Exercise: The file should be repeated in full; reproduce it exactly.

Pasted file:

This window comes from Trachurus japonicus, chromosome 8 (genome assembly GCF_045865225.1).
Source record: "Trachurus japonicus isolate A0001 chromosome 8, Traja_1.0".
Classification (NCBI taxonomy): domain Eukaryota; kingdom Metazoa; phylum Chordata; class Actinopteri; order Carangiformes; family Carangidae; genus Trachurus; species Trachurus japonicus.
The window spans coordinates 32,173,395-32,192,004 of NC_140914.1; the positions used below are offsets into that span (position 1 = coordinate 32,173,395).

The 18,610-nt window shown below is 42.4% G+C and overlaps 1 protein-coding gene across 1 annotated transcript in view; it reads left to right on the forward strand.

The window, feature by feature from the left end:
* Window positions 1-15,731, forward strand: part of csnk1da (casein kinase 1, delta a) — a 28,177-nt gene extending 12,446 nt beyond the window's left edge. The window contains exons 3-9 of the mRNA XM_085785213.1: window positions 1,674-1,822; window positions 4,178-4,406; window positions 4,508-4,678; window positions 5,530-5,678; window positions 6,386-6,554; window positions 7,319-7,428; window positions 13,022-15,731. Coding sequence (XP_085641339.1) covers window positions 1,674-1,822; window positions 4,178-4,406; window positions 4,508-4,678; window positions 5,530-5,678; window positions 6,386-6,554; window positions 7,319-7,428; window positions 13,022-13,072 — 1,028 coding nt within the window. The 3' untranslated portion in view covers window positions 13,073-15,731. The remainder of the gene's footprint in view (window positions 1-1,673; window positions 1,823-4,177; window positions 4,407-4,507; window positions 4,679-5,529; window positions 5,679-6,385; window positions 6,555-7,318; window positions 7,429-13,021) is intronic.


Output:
This window comes from Trachurus japonicus, chromosome 8 (genome assembly GCF_045865225.1).
Source record: "Trachurus japonicus isolate A0001 chromosome 8, Traja_1.0".
Classification (NCBI taxonomy): domain Eukaryota; kingdom Metazoa; phylum Chordata; class Actinopteri; order Carangiformes; family Carangidae; genus Trachurus; species Trachurus japonicus.
The window spans coordinates 32,173,395-32,192,004 of NC_140914.1; the positions used below are offsets into that span (position 1 = coordinate 32,173,395).

The 18,610-nt window shown below is 42.4% G+C and overlaps 1 protein-coding gene across 1 annotated transcript in view; it reads left to right on the forward strand.

The window, feature by feature from the left end:
* Window positions 1-15,731, forward strand: part of csnk1da (casein kinase 1, delta a) — a 28,177-nt gene extending 12,446 nt beyond the window's left edge. The window contains exons 3-9 of the mRNA XM_085785213.1: window positions 1,674-1,822; window positions 4,178-4,406; window positions 4,508-4,678; window positions 5,530-5,678; window positions 6,386-6,554; window positions 7,319-7,428; window positions 13,022-15,731. Coding sequence (XP_085641339.1) covers window positions 1,674-1,822; window positions 4,178-4,406; window positions 4,508-4,678; window positions 5,530-5,678; window positions 6,386-6,554; window positions 7,319-7,428; window positions 13,022-13,072 — 1,028 coding nt within the window. The 3' untranslated portion in view covers window positions 13,073-15,731. The remainder of the gene's footprint in view (window positions 1-1,673; window positions 1,823-4,177; window positions 4,407-4,507; window positions 4,679-5,529; window positions 5,679-6,385; window positions 6,555-7,318; window positions 7,429-13,021) is intronic.